Published in The Guardian
National Theatre of Scotland/Arches/Govanhill Baths Community Trust
EVEN a trip to the swimming
baths is full of ritual. First comes the initiation ceremony of
changing room, wire basket and wristband – just as it is here in Adrian
Howells's literally immersive performance in the out-of-use Govanhill
Baths, Glasgow. We prepare for this show just as we prepared for
childhood visits to the local pool: clothes off, trunks on, towel at the
And it is with a ritualistic poise that Howells joins us as we
sit on benches around the teaching pool. Seemingly in a world of his
own, he manipulates the long brush to clean the tiled surface, stands
alongside the lithe form of swimmer Ira Mandela Siobhan and gazes across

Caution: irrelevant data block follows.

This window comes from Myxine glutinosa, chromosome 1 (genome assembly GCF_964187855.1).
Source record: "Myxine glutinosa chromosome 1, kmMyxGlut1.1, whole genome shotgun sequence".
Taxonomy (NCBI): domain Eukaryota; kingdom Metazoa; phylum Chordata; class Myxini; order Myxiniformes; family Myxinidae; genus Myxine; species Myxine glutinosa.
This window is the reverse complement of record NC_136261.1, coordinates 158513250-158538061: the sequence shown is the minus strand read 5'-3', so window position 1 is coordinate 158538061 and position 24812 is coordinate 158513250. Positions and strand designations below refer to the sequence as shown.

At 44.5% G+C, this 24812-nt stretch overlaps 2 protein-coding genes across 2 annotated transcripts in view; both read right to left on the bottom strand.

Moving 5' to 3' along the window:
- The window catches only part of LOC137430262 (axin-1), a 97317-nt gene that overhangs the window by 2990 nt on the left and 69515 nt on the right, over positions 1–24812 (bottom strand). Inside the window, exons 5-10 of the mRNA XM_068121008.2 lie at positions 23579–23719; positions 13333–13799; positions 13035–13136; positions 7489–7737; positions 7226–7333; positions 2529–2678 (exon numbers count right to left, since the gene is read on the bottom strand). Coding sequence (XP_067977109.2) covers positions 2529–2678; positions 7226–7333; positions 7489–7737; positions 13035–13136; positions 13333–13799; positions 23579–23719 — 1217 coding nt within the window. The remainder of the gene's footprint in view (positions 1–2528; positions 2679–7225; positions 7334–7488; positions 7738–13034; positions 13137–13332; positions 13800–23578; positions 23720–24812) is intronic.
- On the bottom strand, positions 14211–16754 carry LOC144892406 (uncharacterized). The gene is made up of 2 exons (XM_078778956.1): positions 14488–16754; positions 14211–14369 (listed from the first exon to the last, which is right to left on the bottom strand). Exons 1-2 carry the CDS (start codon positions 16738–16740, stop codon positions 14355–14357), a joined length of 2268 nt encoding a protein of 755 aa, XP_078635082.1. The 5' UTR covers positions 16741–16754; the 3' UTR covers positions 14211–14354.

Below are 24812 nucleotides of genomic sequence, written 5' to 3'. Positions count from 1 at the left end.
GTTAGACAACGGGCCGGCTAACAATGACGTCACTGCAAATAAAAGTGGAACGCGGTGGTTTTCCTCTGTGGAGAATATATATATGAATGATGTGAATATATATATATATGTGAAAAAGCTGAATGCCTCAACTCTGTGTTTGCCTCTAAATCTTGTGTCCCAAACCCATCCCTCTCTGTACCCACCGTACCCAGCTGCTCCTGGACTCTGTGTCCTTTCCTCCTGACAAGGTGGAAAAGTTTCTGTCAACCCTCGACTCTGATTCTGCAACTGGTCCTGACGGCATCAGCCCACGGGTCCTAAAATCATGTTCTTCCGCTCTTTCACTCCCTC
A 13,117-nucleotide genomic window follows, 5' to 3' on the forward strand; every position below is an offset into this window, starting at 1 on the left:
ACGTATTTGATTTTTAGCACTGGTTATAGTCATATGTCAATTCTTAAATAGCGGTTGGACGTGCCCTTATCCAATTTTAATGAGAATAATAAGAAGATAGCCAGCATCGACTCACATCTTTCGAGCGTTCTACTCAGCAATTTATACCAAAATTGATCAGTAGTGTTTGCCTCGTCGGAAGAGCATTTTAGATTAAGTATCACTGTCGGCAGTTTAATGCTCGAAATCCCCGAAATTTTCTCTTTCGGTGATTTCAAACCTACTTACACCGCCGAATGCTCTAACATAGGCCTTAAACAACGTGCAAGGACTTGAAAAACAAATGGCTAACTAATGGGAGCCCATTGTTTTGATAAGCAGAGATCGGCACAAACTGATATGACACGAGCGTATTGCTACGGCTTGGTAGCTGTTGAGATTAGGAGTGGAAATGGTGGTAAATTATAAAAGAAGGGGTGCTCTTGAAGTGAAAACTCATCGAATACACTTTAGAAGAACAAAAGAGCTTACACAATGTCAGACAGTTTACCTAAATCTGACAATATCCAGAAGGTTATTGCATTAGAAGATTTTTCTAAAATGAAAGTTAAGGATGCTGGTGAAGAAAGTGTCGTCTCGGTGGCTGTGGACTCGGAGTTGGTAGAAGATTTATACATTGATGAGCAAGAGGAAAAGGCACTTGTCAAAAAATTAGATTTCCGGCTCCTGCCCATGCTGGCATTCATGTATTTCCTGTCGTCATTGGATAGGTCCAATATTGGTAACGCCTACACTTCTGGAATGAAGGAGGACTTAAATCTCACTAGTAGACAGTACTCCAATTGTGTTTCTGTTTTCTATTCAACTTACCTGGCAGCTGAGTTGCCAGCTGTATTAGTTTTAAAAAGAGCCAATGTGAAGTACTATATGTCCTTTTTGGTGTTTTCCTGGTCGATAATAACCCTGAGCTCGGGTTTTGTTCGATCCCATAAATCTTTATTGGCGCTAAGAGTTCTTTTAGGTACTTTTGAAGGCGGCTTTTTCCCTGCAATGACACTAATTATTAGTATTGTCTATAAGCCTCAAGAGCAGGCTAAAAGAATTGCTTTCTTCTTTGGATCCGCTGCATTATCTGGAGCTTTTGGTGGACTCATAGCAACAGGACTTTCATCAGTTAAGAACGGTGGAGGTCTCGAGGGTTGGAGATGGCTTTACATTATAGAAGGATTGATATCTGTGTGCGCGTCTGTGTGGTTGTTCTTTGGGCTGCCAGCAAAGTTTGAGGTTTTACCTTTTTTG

the water with its rippling projections of bodies torpedoing by.
takes time to adjust to the meditative pace of this National Theatre of
Scotland and Arches production. For a while, it seems Howells has
little more to offer than a minor childhood anecdote about being pushed
into the deep end by his father.
Gradually, however, the
impressionistic images take hold, be it the rough-and-tumble of
dive-bombing boys, or the dreamy memory of standing naked in an Aegean
rock pool. We are in the world of the civic amenity, but sometimes
Lifeguard recalls the shimmering beauty of David Hockney's Californian poolside paintings.
By the time we meet a man who learned to swim in Govanhill Baths (now under the management of a community trust),
and applaud a young learner as he completes a couple of lengths, our
minds are awash with the memories of water. It is then with a joyous
sense of communal sharing that we put our towels down and enter the pool
Before home time, there are two more rituals left: a mug of hot chocolate and a teeth-chattering return to the changing rooms.
© Mark Fisher, 2012 (pic: Peter Dibdin)
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